1.) If your Ford vehicle has the ignition control module mounted on the Distributor, go to: Ford Distributor Mounted Ignition Module And PIP Sensor Test (this article is found at easyautodiagnostics.com).

2.) If your Ford vehicle has the ignition control module mounted on the Fender, go to: Ford Fender Mounted Ignition Module And PIP Sensor Test (this article is found at easyautodiagnostics.com).

Why The HEI Spark Tester?

If you have read any of my ignition system test articles, you'll notice that I'm always writing the article around the HEI spark tester. Why? Well for several reasons and they are:

  1. 1

    The HEI spark tester is accurate and this will save you money by helping make your diagnostic reach the right conclusion. Reaching the right conclusion always saves money.

    How? Well, no other spark tester stress tests the ignition coil or the spark plug wire (high tension wire) like the HEI spark tester. The stress test that the HEI spark tester puts the ignition coil under, produces a spark or a no spark test result you can take to the bank.

  1. 2

    The HEI spark tester does not cost an arm and a leg. It usually retails for around 10 to 14 US dollars (don't have an HEI spark tester? Need to buy one? You can buy it here: OTC 6589 Electronic Ignition Spark Tester).

  2. 3

    You don't have to interpret the color of the spark on the HEI spark tester. On some spark testers, it's suggested that you have to interpret the color of the spark (which is total BS in the first place since the color of the spark has nothing to do with anything).

    If the HEI spark tester sparks, the spark is present and strong enough. If it doesn't spark, then you have a bonafide no spark result you can trust.

  3. 4

    In the long years I've spent working as a diagnostic automotive technician, I have used a lot of different tools to test for spark and from personal experience I know it works and I can therefore recommend it to you.

Where To Buy The Ignition Coil And Save

The best place to buy the ignition coil (and any original Motorcraft ignition system components like: spark plug wires, distributor cap/rotor) and save a few dollars is online.

The following links will help you comparison shop for the ignition coil and the Motorcraft original spark plug wires your Ford uses:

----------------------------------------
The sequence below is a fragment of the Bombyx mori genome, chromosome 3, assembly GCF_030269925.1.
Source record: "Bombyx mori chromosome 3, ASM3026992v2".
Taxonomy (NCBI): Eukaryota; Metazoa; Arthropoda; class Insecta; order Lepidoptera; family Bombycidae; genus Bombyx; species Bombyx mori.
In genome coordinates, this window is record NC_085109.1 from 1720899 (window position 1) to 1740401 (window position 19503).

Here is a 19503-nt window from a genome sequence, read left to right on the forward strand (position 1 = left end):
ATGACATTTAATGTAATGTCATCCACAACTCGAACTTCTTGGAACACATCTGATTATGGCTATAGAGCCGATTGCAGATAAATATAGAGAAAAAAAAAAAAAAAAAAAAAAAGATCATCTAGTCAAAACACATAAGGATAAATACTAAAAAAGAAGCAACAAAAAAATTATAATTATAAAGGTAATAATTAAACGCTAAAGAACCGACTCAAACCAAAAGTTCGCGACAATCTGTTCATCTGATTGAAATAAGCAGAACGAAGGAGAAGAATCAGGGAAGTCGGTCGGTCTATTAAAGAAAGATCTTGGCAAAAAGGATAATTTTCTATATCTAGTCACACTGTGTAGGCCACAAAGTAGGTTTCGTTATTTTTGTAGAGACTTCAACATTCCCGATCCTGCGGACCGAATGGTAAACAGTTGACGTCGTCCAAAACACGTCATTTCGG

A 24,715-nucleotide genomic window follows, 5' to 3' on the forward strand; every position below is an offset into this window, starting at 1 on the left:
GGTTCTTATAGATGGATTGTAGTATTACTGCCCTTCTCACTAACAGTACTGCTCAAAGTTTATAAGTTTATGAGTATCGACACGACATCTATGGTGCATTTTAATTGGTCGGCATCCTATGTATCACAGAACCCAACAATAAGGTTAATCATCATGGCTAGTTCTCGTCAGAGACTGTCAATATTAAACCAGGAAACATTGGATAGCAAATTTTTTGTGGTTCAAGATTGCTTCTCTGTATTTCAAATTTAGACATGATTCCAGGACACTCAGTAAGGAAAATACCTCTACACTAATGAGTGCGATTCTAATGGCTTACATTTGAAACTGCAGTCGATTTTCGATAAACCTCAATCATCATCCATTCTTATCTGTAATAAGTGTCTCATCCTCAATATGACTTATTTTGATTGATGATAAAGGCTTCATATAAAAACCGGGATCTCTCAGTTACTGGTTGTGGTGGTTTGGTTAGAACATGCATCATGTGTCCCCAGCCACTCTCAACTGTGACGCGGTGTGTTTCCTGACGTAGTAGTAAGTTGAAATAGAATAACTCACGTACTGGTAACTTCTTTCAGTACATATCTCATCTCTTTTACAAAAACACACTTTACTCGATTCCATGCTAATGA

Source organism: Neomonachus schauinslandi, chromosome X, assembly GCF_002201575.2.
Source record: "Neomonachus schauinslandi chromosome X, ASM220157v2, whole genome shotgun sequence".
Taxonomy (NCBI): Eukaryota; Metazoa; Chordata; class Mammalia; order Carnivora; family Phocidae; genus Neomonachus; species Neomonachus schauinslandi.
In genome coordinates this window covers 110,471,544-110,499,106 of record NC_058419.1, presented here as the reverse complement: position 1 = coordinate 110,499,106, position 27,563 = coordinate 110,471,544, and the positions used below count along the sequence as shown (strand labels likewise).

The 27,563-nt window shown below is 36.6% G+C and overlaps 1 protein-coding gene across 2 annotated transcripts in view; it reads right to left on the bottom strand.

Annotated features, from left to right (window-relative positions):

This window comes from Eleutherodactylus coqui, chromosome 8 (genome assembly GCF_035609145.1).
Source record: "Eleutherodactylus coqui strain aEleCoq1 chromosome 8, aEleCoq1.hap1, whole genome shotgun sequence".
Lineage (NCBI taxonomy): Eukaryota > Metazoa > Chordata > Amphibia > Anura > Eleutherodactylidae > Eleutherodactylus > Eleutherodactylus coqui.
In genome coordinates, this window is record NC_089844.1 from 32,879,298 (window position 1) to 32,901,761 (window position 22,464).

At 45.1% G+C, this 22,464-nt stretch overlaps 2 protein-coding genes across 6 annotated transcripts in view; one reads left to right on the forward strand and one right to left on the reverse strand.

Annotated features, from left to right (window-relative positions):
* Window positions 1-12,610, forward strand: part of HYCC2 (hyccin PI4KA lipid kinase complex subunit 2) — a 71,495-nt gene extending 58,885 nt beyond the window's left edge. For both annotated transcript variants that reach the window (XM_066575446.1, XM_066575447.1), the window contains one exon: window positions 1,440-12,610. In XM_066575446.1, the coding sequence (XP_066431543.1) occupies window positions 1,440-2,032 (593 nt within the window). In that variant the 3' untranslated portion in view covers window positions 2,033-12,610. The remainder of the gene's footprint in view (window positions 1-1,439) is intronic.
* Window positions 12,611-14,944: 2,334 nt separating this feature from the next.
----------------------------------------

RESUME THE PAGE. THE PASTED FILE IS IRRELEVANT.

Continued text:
Related Test Articles

I've written several more tutorials that may be of interest to you. These are specific Ford car (pick up, van) tutorials you can find here: Index Of Ford 4.9L, 5.0L, 5.7L Test Articles.

If you need a complete ignition system test article I recommend two I have written and located at easyautodiagnostics.com:

1.) If your Ford vehicle has the ignition control module mounted on the Distributor, go to: Ford Distributor Mounted Ignition Module And PIP Sensor Test (this article is found at easyautodiagnostics.com).

2.) If your Ford vehicle has the ignition control module mounted on the Fender, go to: Ford Fender Mounted Ignition Module And PIP Sensor Test (this article is found at easyautodiagnostics.com).

Thank You For Your Donation

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If This Info Saved the Day, Buy Me a Beer!


Ford Vehicles:

  • Bronco 4.9L, 5.0L, 5.8L
    • 1988, 1989, 1990, 1991, 1992, 1993, 1994, 1995, 1996
  • Crown Victoria 5.0L
    • 1989, 1990, 1991
  • E150, E250, E350 4.9L, 5.0L, 5.8L
    • 1988, 1989, 1990, 1991, 1992, 1993, 1994, 1995, 1996

Ford Vehicles:

  • F150, F250, F350 4.9L, 5.0L, 5.8L
    • 1988, 1989, 1990, 1991, 1992, 1993, 1994, 1995, 1996, 1997
  • Mustang 5.0L
    • 1988, 1989, 1990, 1991, 1992, 1993
  • Thunderbird 5.0L
    • 1988, 1989, 1990

Lincoln Vehicles:

  • Continental
    • 1988, 1989, 1990
  • Mark VII
    • 1988, 1989, 1990, 1991, 1992
  • Town Car
    • 1988, 1989, 1990

Mercury Vehicles:

  • Cougar 5.0L
    • 1988, 1989, 1990

Mercury Vehicles:

  • Grand Marquis 5.0L
    • 1988, 1989, 1990, 1991